The New York Yankees have spent most of the last century under a magnifying glass. They're used to being discussed, written about, observed, analyzed — down to the molecular level. It's where they live. Nothing they do, in season or out, goes unnoticed.
So it was business as usual for Joe Girardi's bunch when they arrived here Friday for a three-game set against the first-place Washington Nationals. When you're the Yankees, every series matters ... because every year you're chasing another championship. No matter where the team plays — Boston, Tampa or, in recent weeks, Detroit and Atlanta — it's a certified Big Deal, a gala event. Stadiums are filled, cameras are clicking, beer is flowing.
The past weekend was hardly business as usual for the Nationals, though. Let's face it, these players are just beginning to experience the kind of attention that's a constant for the Yankees and other successful clubs — the kind of clubs the Nats are trying to emulate. And maybe that showed a bit in their play, in their difficulty coming up with the big hit and their occasional lapses in the field. The Yankees, after all, play these games every day. The Nats don't.
That's one way, at least, of looking at New York's 7-2, 5-3, 4-1 sweep, which brought a six-game Washington winning streak to a screeching halt. The Nationals were star-struck. Or they were too geeked up. Or they weren't quite sure, despite their fine record coming in, that they were in the Yankees' class. Whatever the explanation, it was an education in every way for the Nats, an advanced tutorial — How To Play Baseball When Everybody's Watching.
Something tells me the Nationals will apply these lessons and perform a lot better in this situation the next time around. Their manager, Davey Johnson, will see to it. Davey, you may recall, was involved in plenty of high-profile series as a player in Baltimore and Philadelphia and as a skipper in any number of places, including New York (with the Mets). He knows a thing or two about life in the fishbowl, about dealing with pressure. It's one of the reasons he's the right man for this job.
And what he'll tell his team, no doubt, is: "Get used to this, because this is how you want it to be. You want 40,000 people the stands [as there were each day for the Yankees]. You want the media attention, good and bad. You want the games to be important. This is what it's like to be a bona fide contender. This is what the playoffs are like. You have to be comfortable in these circumstances, to be able to excel in them."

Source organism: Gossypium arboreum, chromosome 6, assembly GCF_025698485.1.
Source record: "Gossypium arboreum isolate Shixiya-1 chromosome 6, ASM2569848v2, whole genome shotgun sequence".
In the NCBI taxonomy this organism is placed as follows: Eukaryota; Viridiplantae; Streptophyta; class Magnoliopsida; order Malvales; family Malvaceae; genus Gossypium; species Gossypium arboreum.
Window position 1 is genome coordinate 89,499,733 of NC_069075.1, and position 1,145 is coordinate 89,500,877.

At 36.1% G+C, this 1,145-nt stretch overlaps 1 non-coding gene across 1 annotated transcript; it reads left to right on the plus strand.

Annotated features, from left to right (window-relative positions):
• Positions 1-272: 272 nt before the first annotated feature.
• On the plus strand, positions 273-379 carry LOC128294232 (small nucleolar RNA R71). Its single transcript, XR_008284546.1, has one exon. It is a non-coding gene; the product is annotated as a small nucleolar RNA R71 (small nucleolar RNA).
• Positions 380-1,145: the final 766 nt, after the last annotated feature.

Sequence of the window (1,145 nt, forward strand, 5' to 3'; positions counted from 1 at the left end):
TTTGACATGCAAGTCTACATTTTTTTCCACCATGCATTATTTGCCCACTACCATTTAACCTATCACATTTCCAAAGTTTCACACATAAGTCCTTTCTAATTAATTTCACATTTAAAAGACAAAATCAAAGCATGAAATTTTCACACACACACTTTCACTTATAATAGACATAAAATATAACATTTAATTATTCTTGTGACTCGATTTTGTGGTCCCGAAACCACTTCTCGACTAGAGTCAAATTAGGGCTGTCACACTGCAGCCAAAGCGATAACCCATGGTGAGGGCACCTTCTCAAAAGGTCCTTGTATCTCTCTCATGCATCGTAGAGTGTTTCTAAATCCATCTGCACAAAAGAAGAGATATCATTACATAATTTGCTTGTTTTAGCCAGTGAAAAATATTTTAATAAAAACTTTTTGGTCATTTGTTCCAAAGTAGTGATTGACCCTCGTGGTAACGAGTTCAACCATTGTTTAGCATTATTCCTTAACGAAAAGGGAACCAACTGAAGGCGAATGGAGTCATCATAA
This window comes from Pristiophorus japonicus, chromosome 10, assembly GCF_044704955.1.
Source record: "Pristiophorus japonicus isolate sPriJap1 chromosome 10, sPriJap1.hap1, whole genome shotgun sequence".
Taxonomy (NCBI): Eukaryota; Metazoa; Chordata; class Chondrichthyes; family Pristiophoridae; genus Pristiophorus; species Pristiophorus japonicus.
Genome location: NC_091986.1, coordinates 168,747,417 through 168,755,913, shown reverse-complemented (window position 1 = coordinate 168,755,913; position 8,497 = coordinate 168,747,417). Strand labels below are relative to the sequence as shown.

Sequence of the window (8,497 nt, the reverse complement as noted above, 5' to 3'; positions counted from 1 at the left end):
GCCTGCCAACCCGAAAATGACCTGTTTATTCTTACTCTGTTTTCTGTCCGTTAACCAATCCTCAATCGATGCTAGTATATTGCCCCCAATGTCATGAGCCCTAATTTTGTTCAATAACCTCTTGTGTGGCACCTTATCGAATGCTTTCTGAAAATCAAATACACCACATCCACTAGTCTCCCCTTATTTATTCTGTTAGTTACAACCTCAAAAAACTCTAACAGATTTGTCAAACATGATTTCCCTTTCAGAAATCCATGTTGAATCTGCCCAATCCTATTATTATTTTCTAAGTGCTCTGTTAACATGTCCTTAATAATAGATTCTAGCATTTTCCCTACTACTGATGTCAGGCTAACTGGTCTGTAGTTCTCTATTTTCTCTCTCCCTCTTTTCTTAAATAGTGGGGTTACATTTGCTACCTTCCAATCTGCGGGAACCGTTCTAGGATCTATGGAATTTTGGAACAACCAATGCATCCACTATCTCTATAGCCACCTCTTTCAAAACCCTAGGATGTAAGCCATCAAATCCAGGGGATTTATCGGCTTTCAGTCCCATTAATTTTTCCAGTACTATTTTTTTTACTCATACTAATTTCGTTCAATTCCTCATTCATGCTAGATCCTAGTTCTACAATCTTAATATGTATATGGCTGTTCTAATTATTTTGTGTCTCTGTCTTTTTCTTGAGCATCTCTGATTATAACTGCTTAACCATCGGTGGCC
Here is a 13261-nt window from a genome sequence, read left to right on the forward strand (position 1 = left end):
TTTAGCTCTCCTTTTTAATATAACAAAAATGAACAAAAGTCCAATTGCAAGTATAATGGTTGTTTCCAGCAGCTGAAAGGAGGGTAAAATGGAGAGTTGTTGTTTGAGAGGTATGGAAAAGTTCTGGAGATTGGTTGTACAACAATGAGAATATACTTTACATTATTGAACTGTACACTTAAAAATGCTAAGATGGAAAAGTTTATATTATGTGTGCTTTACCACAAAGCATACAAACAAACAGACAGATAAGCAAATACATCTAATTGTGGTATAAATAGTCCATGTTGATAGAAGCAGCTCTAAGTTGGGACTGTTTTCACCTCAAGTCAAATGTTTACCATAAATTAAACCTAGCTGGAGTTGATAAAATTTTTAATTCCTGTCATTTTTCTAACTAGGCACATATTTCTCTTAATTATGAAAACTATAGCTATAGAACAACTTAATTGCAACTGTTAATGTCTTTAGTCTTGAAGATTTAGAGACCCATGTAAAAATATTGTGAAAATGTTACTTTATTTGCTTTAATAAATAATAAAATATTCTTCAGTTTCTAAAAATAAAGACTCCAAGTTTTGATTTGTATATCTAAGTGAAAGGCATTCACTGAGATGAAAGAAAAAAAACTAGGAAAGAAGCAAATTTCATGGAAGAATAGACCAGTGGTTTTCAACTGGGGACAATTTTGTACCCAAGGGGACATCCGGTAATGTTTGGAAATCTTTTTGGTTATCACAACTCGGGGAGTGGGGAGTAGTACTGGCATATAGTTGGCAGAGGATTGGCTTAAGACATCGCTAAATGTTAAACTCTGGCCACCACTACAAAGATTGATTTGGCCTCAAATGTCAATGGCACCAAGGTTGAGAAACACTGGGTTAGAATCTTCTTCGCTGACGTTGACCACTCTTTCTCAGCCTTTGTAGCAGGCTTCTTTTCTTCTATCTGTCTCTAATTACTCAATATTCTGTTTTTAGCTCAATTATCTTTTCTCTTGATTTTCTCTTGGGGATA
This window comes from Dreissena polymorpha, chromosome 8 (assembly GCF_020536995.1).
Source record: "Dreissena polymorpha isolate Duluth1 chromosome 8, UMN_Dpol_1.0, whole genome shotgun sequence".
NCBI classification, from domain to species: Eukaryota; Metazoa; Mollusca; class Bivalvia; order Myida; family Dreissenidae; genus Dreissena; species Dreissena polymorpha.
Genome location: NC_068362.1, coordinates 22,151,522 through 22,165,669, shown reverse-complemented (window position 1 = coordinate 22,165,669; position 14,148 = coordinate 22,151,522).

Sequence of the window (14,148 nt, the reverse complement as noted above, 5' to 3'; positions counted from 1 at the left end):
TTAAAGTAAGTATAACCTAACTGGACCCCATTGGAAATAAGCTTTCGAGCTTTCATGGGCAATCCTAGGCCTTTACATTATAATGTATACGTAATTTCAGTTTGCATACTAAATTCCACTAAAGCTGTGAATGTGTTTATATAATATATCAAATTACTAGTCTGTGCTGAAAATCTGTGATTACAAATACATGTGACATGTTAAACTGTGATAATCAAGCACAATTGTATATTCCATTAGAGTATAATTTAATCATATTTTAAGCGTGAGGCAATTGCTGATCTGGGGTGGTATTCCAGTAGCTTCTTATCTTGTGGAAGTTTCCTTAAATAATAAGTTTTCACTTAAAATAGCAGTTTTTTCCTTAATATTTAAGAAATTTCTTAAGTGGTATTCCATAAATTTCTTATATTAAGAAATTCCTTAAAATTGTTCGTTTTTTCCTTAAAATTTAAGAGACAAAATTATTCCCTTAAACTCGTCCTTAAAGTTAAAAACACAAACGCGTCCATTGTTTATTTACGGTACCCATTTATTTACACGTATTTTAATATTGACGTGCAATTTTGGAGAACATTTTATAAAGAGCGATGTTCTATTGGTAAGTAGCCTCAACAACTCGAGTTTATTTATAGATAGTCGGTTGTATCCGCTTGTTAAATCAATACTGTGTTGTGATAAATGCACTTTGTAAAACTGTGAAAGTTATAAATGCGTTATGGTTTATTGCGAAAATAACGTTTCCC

It's hard to beat the Yankees when you score only six runs in 32 innings. They just have too many bats (so many they can afford to have Alex Rodriguez hitting, almost ceremonially, in the No. 3 spot). Was that nerves on the Nationals part, or did they just have a bad series? They didn't, remember, have to face New York ace CC Sabathia, and Phil Hughes (4.76) and Ivan Nova (4.64) came in with less than spectacular ERAs. Seems like the Nats could have produced more offense — and perhaps, if the setting were more familiar, they would have.
"I think that's the one good thing that came [out of] this weekend," said Adam LaRoche, whose homer and double were the highlight of a mostly dreary Sunday. "That's about as close to a playoff atmosphere as you're going to get — although it can feel like a road game at times [with all the Yankees fans], and I'm sure they get that wherever they go, other than Boston. But that's it. Get the place packed, people going crazy, and obviously it draws a lot of media attention. It'll be good for these guys, especially the young guys, to get used to that."
With the Nationals still leading the National League East by four games — everybody else in the division had a rough weekend, too — there figure to be many more series such as these in the months ahead, games with much at stake, played before large crowds. Maybe then, more of the Nats will, in Johnson's words, be "doing the things they're capable of doing."
All of a sudden, every game is meaningful for the Nationals — the way every game is meaningful for the Yankees. Their play in the first 2½ months has given them a real opportunity; and as they showed the past three days, they're still becoming accustomed to that, to the scrutiny and greater expectations. They're no longer The Little Franchise That Couldn't. Heck, they've got the best pitching in baseball.
Fortunately, some of the Nats are quick studies. Bryce Harper, for instance, followed the worst game of his life Saturday (0 for 7 with five strikeouts) with a two-hit effort Sunday that featured a double off the scoreboard. If only more players (read: slumping Ryan Zimmerman and slow-to-get-started Michael Morse) had responded similarly. But there still are 98 games left, lots of time for learning.
Make no mistake, though: The Nationals are, for the first time in their existence, exposed. More folks around Washington are paying attention to them, and more folks around the majors are, too. That changes things for a team, and the Nats, it's clear, still are adjusting to that change. Once it becomes second nature to them, there shouldn't be many more weekends like this last one.
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Dan Daly has been writing about sports for the Washington Times since 1982. He has won numerous national and local awards, appears regularly in NFL Films’ historical features and is the co-author of “The Pro Football Chronicle,” a decade-by-decade history of the game. Follow Dan on Twitter at @dandalyonsports –- or e-mail him at email@example.com.
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